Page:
For example, whenever I call AT&T, the support agent mentions and thanks me for the length of my subscription “you have been a valued customer since…” I know that this is just being pulled from a db with my customer profile, but it always makes me feel appreciated. Just as if you were a small shopkeeper remembering your customers names, upcoming events and milestones as they visit your store. To effectively apply anticipatory design and personalization, empathetic research to find the right “touch points” in user journey. These practices helps companies engage in better service and relationship building. Collecting user data and mapping it to empathy categories may not necessarily meet an immediate business goal, but is good business.
In his excellent and very thorough article on operationalizing big data, Buckley Barlow acknowledges that human-based initiatives are hard work and that for the proper use of actionable analytics, a qualitative understanding must come first.
It seems that I can just go on and on about empathy, but I will leave you with this: There are too many case studies documenting the power of empathy studies to list here. User experience includes digital innovation, organizational strategy, global business challenges and even social change. Take a walk in your UX shoes, approach these issues as if they were design problems, even though they may be outside the traditional practice domain, the exploration will lead to profitable outcomes that are functional and emotionally meaningful for the people affected and I guess that is why it is important.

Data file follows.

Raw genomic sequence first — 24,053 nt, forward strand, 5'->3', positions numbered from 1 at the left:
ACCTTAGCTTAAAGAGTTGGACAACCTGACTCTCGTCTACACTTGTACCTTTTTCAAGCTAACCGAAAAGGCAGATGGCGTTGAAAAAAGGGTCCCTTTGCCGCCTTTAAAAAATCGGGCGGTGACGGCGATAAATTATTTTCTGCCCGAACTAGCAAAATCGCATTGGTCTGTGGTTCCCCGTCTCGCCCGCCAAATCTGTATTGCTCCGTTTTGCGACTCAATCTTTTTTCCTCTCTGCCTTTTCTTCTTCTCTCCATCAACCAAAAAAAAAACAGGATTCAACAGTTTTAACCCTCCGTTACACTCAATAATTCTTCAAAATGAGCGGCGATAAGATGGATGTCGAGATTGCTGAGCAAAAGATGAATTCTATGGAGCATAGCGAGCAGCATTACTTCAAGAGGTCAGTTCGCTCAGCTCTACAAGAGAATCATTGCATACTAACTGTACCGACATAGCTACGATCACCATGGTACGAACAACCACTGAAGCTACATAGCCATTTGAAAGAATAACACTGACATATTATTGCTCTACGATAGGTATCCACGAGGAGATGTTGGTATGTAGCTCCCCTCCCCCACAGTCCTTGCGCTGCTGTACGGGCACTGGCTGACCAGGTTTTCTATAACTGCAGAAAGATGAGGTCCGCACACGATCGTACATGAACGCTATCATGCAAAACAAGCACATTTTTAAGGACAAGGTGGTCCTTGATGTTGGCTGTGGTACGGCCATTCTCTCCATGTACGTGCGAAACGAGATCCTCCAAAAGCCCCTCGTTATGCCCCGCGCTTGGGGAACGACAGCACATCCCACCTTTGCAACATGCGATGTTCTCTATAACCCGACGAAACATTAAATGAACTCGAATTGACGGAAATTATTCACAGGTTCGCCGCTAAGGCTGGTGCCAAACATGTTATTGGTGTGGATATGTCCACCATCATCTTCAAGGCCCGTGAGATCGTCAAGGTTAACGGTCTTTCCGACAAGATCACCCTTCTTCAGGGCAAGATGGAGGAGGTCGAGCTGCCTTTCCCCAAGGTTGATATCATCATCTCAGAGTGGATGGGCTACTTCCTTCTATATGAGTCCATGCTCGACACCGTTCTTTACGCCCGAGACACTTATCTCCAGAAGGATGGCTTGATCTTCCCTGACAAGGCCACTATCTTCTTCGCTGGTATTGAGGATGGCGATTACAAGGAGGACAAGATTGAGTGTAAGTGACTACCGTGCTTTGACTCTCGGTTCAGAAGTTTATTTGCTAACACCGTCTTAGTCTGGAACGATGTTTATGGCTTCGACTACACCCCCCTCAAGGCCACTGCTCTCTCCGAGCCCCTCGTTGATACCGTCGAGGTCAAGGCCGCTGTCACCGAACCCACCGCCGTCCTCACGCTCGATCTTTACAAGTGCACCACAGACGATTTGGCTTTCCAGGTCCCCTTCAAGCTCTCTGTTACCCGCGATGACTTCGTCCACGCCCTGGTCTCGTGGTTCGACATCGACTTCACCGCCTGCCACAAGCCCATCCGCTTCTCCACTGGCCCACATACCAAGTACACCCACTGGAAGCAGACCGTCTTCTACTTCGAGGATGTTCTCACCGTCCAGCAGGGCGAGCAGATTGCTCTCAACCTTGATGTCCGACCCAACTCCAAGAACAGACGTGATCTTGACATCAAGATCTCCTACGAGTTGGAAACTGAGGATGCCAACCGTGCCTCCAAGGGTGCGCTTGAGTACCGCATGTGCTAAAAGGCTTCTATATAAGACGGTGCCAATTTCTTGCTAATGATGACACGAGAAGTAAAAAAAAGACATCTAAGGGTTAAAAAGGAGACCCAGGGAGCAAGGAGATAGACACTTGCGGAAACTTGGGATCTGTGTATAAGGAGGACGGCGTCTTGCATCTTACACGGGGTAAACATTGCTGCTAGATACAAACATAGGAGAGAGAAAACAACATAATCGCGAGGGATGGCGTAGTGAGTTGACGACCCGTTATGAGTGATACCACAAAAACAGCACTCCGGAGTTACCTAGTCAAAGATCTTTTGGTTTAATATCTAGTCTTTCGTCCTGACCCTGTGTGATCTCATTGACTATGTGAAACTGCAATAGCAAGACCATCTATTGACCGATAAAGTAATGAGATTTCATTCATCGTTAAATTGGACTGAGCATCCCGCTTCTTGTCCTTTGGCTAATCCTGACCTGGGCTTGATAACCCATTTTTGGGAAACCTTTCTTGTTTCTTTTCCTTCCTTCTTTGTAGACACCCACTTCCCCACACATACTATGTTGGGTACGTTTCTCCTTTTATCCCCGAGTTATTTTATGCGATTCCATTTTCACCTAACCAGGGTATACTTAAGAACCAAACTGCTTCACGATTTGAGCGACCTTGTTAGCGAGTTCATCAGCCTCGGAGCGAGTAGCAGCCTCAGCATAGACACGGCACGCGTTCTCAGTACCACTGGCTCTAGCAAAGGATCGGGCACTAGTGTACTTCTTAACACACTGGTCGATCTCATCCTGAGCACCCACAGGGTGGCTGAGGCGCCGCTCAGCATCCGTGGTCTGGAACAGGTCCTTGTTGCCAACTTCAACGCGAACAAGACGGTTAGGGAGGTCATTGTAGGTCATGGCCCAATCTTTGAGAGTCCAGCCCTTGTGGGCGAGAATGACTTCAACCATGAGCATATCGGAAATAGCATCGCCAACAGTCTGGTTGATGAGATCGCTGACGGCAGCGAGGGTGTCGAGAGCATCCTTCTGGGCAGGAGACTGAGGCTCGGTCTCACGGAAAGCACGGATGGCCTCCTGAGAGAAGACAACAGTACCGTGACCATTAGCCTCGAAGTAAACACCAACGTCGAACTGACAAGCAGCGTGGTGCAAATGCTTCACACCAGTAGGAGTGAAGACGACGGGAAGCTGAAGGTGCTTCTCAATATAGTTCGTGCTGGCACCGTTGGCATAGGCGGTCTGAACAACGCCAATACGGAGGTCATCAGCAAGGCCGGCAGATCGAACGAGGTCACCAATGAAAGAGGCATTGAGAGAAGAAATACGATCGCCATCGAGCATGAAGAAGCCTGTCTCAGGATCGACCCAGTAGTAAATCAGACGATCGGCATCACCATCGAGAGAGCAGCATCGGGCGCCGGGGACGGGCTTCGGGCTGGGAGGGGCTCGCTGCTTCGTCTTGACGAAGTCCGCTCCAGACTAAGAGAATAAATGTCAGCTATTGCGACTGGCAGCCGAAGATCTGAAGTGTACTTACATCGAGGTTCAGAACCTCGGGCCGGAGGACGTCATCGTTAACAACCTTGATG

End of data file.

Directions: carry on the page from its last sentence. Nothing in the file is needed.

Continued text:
Thanks for listening and have a nice day!
Resources & References
Empathy on the Edge. (2019, September 11).
SCALING AND SUSTAINING A HUMAN-CENTERED APPROACH IN THE EVOLVING PRACTICE OF DESIGN
By Katja Battarbee, Jane Fulton Suri, and Suzanne Gibbs Howard, IDEO Retrieved from https://www.ideo.com/news/empathy-on-the-edge
Kelley, T., & Kelley, D. (2013). Designing Better Online Banking for Millennials. Slate Magazine. Retrieved from https://slate.com/human-interest/2013/11/empathize-with-your-end-user-creative-confidence-by-tom-and-david-kelley.html